Ten biomarkers were measured at baseline representing different sources of inflammation: vascular inflammation (pentraxin 3 and serum amyloid P), endothelial function (endothelin-1), metabolic function (adiponectin, resistin, and plasminogen activating inhibitor-1), oxidative stress (receptor for advanced glycation end products), and general inflammation (interleukin-6, interleukin-2, and interleukin-10).
Kallistatin via its heparin-binding site inhibits vascular inflammation and oxidative stress by antagonizing TNF-<i>α</i>-induced NADPH oxidase activity, NF-<i>κ</i>B activation, and inflammatory gene expression in endothelial cells.
In this review, we observed that HHcy induces vascular remodeling through immunological adaptation, promoting inflammatory cytokine up-regulation (IL-1β, IL-6, TNF-α) and initiation of mitochondrial dysfunction leading to cell death and chronic vascular inflammation.
These results strongly indicate that anti-inflammatory effects in TNF-α-stimulated endothelial cells by acetylation are tightly linked to secreted APE1/Ref-1, which inhibits TNF-α binding to TNFR1 by reductive conformational change, with suggestion as an endogenous inhibitor of vascular inflammation.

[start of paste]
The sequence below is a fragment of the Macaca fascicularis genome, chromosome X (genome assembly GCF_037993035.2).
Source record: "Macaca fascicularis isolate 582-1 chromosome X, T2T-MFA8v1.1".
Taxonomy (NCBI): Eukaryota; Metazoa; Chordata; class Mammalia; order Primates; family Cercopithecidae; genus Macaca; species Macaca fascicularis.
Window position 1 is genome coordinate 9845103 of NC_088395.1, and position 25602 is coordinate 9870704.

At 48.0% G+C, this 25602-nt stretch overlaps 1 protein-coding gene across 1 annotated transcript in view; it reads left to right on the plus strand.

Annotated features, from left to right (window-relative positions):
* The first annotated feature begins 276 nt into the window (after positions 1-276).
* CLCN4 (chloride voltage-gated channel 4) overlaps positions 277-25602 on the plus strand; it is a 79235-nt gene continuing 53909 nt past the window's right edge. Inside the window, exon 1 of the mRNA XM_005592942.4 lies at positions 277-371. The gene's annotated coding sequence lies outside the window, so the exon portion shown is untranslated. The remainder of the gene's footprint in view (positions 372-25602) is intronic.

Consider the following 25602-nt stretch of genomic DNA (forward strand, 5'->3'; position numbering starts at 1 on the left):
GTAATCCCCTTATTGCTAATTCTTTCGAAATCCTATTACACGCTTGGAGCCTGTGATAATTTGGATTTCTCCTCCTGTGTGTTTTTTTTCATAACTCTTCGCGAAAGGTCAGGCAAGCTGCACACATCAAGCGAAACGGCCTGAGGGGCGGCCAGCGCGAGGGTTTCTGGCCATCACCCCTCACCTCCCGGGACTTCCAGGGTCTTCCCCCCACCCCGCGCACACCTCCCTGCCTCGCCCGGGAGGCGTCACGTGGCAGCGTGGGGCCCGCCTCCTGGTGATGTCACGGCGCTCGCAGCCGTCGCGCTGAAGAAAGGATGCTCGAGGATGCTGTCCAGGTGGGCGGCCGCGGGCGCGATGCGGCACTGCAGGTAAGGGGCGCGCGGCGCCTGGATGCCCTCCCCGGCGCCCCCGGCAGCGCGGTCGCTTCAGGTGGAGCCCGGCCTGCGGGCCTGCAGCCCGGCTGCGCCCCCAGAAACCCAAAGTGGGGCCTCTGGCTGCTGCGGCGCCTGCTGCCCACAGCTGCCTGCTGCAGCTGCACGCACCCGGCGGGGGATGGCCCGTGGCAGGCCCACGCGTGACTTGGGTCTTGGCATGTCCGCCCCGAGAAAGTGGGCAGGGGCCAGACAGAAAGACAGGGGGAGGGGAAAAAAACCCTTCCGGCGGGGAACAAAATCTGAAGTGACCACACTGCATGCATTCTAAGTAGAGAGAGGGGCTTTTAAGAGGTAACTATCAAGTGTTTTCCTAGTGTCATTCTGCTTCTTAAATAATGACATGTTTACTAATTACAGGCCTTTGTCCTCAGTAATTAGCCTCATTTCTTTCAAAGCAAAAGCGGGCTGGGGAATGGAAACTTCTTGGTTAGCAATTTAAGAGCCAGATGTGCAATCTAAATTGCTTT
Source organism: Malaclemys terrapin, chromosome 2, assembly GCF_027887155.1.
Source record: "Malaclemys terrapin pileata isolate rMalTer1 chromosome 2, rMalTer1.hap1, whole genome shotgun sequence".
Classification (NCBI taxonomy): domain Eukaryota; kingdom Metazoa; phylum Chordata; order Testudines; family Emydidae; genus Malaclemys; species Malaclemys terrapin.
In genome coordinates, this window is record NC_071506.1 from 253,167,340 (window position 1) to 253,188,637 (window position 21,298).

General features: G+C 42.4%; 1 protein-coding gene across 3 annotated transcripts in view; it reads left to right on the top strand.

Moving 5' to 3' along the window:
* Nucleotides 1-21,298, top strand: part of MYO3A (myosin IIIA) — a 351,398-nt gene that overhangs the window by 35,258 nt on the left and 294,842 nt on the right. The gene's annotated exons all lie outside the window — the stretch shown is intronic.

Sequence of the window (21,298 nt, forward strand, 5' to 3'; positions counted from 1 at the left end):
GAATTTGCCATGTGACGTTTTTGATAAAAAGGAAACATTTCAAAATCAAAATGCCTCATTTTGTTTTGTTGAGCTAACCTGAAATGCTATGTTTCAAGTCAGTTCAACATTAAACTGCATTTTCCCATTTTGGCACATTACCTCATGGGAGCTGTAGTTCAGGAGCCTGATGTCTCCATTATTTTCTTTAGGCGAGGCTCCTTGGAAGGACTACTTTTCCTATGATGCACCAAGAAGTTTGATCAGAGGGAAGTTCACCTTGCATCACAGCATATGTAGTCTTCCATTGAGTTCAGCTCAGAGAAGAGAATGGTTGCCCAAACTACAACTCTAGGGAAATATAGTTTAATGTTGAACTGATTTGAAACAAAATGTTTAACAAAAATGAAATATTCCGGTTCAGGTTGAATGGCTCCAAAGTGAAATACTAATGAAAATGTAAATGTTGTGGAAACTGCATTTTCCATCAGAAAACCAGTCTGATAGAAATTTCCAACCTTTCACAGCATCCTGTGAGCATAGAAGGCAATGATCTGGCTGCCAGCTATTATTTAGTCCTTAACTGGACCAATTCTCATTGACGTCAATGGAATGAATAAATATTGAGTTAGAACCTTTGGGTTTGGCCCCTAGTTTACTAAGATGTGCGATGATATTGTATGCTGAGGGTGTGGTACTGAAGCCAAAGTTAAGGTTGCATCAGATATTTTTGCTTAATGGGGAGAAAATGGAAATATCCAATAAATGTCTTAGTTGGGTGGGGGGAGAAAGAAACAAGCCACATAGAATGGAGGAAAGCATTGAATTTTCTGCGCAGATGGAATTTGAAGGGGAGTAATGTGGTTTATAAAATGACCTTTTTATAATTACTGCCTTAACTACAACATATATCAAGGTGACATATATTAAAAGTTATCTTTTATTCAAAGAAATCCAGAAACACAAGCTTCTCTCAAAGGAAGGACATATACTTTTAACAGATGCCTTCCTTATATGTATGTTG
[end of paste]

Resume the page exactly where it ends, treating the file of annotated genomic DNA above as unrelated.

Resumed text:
Angptl2 knockout in apolipoprotein E-deficient mice (ApoE(-/-)/Angptl2(-/-)) attenuated atherosclerosis progression by decreasing the number of macrophages infiltrating atheromatous plaques, reducing vascular inflammation.
Using fluorescence intravital microscopy in mice generated by crossing protein disulfide isomerase (PDI) floxed mice with lysozyme-Cre transgenic mice, we demonstrate that neutrophil PDI is required for neutrophil adhesion and crawling during tumor necrosis factor-α-induced vascular inflammation in vivo.